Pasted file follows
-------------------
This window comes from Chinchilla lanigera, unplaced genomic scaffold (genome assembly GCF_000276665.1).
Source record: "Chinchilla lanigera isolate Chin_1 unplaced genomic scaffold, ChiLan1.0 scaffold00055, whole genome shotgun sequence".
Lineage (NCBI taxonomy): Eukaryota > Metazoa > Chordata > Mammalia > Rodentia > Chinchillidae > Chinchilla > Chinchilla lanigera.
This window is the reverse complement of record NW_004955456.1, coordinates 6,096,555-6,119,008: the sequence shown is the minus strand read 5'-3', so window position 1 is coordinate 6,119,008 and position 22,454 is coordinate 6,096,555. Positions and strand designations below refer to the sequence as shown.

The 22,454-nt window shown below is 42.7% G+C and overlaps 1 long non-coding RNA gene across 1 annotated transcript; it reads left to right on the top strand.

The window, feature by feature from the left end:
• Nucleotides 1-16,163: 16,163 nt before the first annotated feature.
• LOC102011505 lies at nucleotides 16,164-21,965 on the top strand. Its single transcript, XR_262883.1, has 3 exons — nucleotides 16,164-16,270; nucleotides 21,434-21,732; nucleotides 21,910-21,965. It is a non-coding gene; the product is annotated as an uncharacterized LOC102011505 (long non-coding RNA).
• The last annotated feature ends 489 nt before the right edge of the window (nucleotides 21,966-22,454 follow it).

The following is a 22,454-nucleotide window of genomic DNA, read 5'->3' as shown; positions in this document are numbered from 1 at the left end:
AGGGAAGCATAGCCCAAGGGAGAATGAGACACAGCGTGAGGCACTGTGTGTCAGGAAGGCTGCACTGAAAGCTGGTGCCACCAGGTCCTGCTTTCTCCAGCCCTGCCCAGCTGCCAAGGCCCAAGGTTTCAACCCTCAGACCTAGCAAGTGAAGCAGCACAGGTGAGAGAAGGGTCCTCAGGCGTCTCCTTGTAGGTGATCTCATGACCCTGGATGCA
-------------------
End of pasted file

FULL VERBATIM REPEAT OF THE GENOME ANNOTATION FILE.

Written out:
This window comes from Chinchilla lanigera, unplaced genomic scaffold (genome assembly GCF_000276665.1).
Source record: "Chinchilla lanigera isolate Chin_1 unplaced genomic scaffold, ChiLan1.0 scaffold00055, whole genome shotgun sequence".
Lineage (NCBI taxonomy): Eukaryota > Metazoa > Chordata > Mammalia > Rodentia > Chinchillidae > Chinchilla > Chinchilla lanigera.
This window is the reverse complement of record NW_004955456.1, coordinates 6,096,555-6,119,008: the sequence shown is the minus strand read 5'-3', so window position 1 is coordinate 6,119,008 and position 22,454 is coordinate 6,096,555. Positions and strand designations below refer to the sequence as shown.

The 22,454-nt window shown below is 42.7% G+C and overlaps 1 long non-coding RNA gene across 1 annotated transcript; it reads left to right on the top strand.

The window, feature by feature from the left end:
• Nucleotides 1-16,163: 16,163 nt before the first annotated feature.
• LOC102011505 lies at nucleotides 16,164-21,965 on the top strand. Its single transcript, XR_262883.1, has 3 exons — nucleotides 16,164-16,270; nucleotides 21,434-21,732; nucleotides 21,910-21,965. It is a non-coding gene; the product is annotated as an uncharacterized LOC102011505 (long non-coding RNA).
• The last annotated feature ends 489 nt before the right edge of the window (nucleotides 21,966-22,454 follow it).

The following is a 22,454-nucleotide window of genomic DNA, read 5'->3' as shown; positions in this document are numbered from 1 at the left end:
AGGGAAGCATAGCCCAAGGGAGAATGAGACACAGCGTGAGGCACTGTGTGTCAGGAAGGCTGCACTGAAAGCTGGTGCCACCAGGTCCTGCTTTCTCCAGCCCTGCCCAGCTGCCAAGGCCCAAGGTTTCAACCCTCAGACCTAGCAAGTGAAGCAGCACAGGTGAGAGAAGGGTCCTCAGGCGTCTCCTTGTAGGTGATCTCATGACCCTGGATGCA